This critical ruling by the European Court of Justice would allow the franchisee association and the franchsiee the necessary latitude to compete online.

Will the North American Courts follow suit?  A very important issue to follow.

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Mark Hayward has some interesting ideas about social marketing for small business owners, over at Pro-Blogger.


Here are his top five ideas.

1. Location is dead. We have now fully entered into the Interaction Economy.

2. It does not pay to engage in 'pissing contests' on business review sites or in forums.

3. When used properly, a small video camera like a Flip and a standard digital camera (or just an iPhone), can be like having your own marketing department.

4. Instead of trying to be everywhere in the social media space, determine what online activities work best for your business and focus your attention there.

5. Search Engine Optimization(SEO) is important but it needs to be combined with a well distributed plan for Search Engine Visibility (SEV).

However, compare what Mark thinks about geography to the Wharton School of Business,  which argues:

While the Internet holds immense promise for reaching retail customers far beyond traditional trading areas, new Wharton research indicates that old world dynamics, such as neighbors sharing word-of-mouth recommendations, can still have powerful effects on Internet sales.

In two recent papers, researchers found that geography continues to have an impact on efforts to market through the Internet in ways that could help online merchants target new customers. 

Specifically, the papers examine the effect of economic geography on Internet retailers trying to reach potential buyers of specialty products who live in an area where their purchasing decisions make them a minority.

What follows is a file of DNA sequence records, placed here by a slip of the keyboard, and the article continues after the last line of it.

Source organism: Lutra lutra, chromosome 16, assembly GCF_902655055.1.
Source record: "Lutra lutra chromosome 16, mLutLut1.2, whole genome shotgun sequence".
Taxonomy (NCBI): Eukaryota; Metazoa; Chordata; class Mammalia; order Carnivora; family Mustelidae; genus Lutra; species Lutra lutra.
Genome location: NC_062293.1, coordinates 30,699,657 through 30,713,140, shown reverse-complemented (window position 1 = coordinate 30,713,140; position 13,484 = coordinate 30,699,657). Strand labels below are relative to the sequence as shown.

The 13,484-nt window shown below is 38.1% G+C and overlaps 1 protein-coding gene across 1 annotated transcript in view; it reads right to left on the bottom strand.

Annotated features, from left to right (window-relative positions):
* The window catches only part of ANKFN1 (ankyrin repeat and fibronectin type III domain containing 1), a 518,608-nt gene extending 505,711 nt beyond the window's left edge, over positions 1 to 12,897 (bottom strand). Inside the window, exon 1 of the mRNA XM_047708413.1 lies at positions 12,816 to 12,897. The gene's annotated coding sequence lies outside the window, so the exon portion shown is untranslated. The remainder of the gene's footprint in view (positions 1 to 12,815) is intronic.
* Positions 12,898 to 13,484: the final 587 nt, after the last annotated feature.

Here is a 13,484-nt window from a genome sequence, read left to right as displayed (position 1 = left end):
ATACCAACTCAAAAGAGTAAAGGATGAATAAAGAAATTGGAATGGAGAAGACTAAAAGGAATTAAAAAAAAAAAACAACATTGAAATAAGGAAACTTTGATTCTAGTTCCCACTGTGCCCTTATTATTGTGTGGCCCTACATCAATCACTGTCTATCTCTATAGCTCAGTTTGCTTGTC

Who do you think is right?

Does geography still matter or are we in the interaction era?

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Grow More Than Grapes

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Attention is the basis of the new economy, not scarcity.

How do you obtain and retain your customers with attention, when they don't have a lot of time for your pitch?

Aweber, a email vendor, has a neat list of strategies for email marketing they used for a winery.  But strategies can be used by any franchisee.

"As a winery, email marketing lets you reach your regular visitors, area restaurants and retailers and even consumers separated by distributors. 

And it's worth noting that millenials, the newest generation of wine drinkers, prefer their wine promotions online."


Here are a couple of their ideas, modified for franchisees: 

1. Have a contest. Announce it on your website for a few months. Require an email subscription and send the entry form as an autoresponder. (Broadcast the form to your existing list so they can participate, too.) 

2. If you are a QSR franchise, rent a booth at a state fair or farm show. Offer tastings - for free or for a fee - and ask those who participate to sign up for your emails. 

3. Web-savvy food consumers are found at many social networking sites. Create a profile, connect with users in your area and clearly display a link to your sign-up form on your profile. 

4. If you sell gift baskets, add a card inviting the recipient to join your club by subscribing to its emails. Direct them to a web form specific to club members.

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This page is an archive of entries from March 2010 listed from newest to oldest.